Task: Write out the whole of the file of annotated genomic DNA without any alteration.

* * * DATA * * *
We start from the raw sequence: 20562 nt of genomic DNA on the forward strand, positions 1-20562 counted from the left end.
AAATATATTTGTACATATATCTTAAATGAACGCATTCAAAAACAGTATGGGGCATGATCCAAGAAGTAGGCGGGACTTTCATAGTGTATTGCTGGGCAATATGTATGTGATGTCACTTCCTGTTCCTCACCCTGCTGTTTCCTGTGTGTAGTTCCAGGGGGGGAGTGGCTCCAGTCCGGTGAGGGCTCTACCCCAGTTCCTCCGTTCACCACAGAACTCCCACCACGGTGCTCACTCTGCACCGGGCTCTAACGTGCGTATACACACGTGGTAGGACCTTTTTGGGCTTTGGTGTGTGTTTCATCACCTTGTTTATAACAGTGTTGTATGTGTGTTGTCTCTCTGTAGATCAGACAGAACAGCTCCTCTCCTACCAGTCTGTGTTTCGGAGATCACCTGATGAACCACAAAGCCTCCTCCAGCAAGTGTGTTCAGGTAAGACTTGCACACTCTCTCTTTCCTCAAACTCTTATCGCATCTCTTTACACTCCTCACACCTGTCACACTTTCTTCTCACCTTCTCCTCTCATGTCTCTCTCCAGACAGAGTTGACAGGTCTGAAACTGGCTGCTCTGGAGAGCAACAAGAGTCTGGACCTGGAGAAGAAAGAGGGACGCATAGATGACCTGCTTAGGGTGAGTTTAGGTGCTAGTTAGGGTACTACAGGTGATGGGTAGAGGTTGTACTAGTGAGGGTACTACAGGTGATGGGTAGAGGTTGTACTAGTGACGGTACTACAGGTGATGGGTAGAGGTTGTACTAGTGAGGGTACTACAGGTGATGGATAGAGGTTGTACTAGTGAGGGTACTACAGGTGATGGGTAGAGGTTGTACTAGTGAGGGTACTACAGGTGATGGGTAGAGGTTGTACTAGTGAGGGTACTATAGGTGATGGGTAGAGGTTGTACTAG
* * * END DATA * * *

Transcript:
We start from the raw sequence: 20562 nt of genomic DNA on the forward strand, positions 1-20562 counted from the left end.
AAATATATTTGTACATATATCTTAAATGAACGCATTCAAAAACAGTATGGGGCATGATCCAAGAAGTAGGCGGGACTTTCATAGTGTATTGCTGGGCAATATGTATGTGATGTCACTTCCTGTTCCTCACCCTGCTGTTTCCTGTGTGTAGTTCCAGGGGGGGAGTGGCTCCAGTCCGGTGAGGGCTCTACCCCAGTTCCTCCGTTCACCACAGAACTCCCACCACGGTGCTCACTCTGCACCGGGCTCTAACGTGCGTATACACACGTGGTAGGACCTTTTTGGGCTTTGGTGTGTGTTTCATCACCTTGTTTATAACAGTGTTGTATGTGTGTTGTCTCTCTGTAGATCAGACAGAACAGCTCCTCTCCTACCAGTCTGTGTTTCGGAGATCACCTGATGAACCACAAAGCCTCCTCCAGCAAGTGTGTTCAGGTAAGACTTGCACACTCTCTCTTTCCTCAAACTCTTATCGCATCTCTTTACACTCCTCACACCTGTCACACTTTCTTCTCACCTTCTCCTCTCATGTCTCTCTCCAGACAGAGTTGACAGGTCTGAAACTGGCTGCTCTGGAGAGCAACAAGAGTCTGGACCTGGAGAAGAAAGAGGGACGCATAGATGACCTGCTTAGGGTGAGTTTAGGTGCTAGTTAGGGTACTACAGGTGATGGGTAGAGGTTGTACTAGTGAGGGTACTACAGGTGATGGGTAGAGGTTGTACTAGTGACGGTACTACAGGTGATGGGTAGAGGTTGTACTAGTGAGGGTACTACAGGTGATGGATAGAGGTTGTACTAGTGAGGGTACTACAGGTGATGGGTAGAGGTTGTACTAGTGAGGGTACTACAGGTGATGGGTAGAGGTTGTACTAGTGAGGGTACTATAGGTGATGGGTAGAGGTTGTACTAG